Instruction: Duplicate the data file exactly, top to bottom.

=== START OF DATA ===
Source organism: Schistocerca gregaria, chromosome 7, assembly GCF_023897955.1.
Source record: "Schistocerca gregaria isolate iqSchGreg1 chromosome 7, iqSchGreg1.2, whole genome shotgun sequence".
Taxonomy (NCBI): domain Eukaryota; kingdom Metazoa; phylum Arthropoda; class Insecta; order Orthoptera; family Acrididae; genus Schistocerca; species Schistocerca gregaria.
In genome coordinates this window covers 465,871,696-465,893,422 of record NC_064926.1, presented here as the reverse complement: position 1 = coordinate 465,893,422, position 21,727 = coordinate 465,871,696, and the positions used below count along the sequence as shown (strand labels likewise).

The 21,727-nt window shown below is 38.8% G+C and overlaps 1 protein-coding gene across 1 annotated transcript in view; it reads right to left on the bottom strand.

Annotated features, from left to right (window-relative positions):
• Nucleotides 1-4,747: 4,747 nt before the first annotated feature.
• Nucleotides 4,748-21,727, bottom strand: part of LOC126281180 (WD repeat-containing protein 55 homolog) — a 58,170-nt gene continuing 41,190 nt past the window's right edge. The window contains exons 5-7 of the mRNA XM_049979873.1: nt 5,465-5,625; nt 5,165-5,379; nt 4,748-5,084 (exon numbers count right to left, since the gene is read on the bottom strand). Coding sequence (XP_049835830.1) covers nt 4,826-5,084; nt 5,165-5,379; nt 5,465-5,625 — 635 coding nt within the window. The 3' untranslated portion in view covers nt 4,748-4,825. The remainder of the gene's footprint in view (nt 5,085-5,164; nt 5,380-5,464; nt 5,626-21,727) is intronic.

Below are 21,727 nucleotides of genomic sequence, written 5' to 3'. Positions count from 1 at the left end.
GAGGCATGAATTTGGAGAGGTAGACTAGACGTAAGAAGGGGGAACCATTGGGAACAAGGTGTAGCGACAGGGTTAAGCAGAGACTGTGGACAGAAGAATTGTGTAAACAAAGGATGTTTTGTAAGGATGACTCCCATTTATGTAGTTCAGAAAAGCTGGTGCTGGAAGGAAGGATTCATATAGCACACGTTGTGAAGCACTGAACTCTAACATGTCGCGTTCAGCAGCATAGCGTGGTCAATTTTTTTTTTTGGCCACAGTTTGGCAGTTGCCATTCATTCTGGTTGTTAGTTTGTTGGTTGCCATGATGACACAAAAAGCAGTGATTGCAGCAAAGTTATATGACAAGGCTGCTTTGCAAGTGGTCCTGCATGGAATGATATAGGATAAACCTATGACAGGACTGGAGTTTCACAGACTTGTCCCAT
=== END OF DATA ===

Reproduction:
Source organism: Schistocerca gregaria, chromosome 7, assembly GCF_023897955.1.
Source record: "Schistocerca gregaria isolate iqSchGreg1 chromosome 7, iqSchGreg1.2, whole genome shotgun sequence".
Taxonomy (NCBI): domain Eukaryota; kingdom Metazoa; phylum Arthropoda; class Insecta; order Orthoptera; family Acrididae; genus Schistocerca; species Schistocerca gregaria.
In genome coordinates this window covers 465,871,696-465,893,422 of record NC_064926.1, presented here as the reverse complement: position 1 = coordinate 465,893,422, position 21,727 = coordinate 465,871,696, and the positions used below count along the sequence as shown (strand labels likewise).

The 21,727-nt window shown below is 38.8% G+C and overlaps 1 protein-coding gene across 1 annotated transcript in view; it reads right to left on the bottom strand.

Annotated features, from left to right (window-relative positions):
• Nucleotides 1-4,747: 4,747 nt before the first annotated feature.
• Nucleotides 4,748-21,727, bottom strand: part of LOC126281180 (WD repeat-containing protein 55 homolog) — a 58,170-nt gene continuing 41,190 nt past the window's right edge. The window contains exons 5-7 of the mRNA XM_049979873.1: nt 5,465-5,625; nt 5,165-5,379; nt 4,748-5,084 (exon numbers count right to left, since the gene is read on the bottom strand). Coding sequence (XP_049835830.1) covers nt 4,826-5,084; nt 5,165-5,379; nt 5,465-5,625 — 635 coding nt within the window. The 3' untranslated portion in view covers nt 4,748-4,825. The remainder of the gene's footprint in view (nt 5,085-5,164; nt 5,380-5,464; nt 5,626-21,727) is intronic.

Below are 21,727 nucleotides of genomic sequence, written 5' to 3'. Positions count from 1 at the left end.
GAGGCATGAATTTGGAGAGGTAGACTAGACGTAAGAAGGGGGAACCATTGGGAACAAGGTGTAGCGACAGGGTTAAGCAGAGACTGTGGACAGAAGAATTGTGTAAACAAAGGATGTTTTGTAAGGATGACTCCCATTTATGTAGTTCAGAAAAGCTGGTGCTGGAAGGAAGGATTCATATAGCACACGTTGTGAAGCACTGAACTCTAACATGTCGCGTTCAGCAGCATAGCGTGGTCAATTTTTTTTTTTGGCCACAGTTTGGCAGTTGCCATTCATTCTGGTTGTTAGTTTGTTGGTTGCCATGATGACACAAAAAGCAGTGATTGCAGCAAAGTTATATGACAAGGCTGCTTTGCAAGTGGTCCTGCATGGAATGATATAGGATAAACCTATGACAGGACTGGAGTTTCACAGACTTGTCCCAT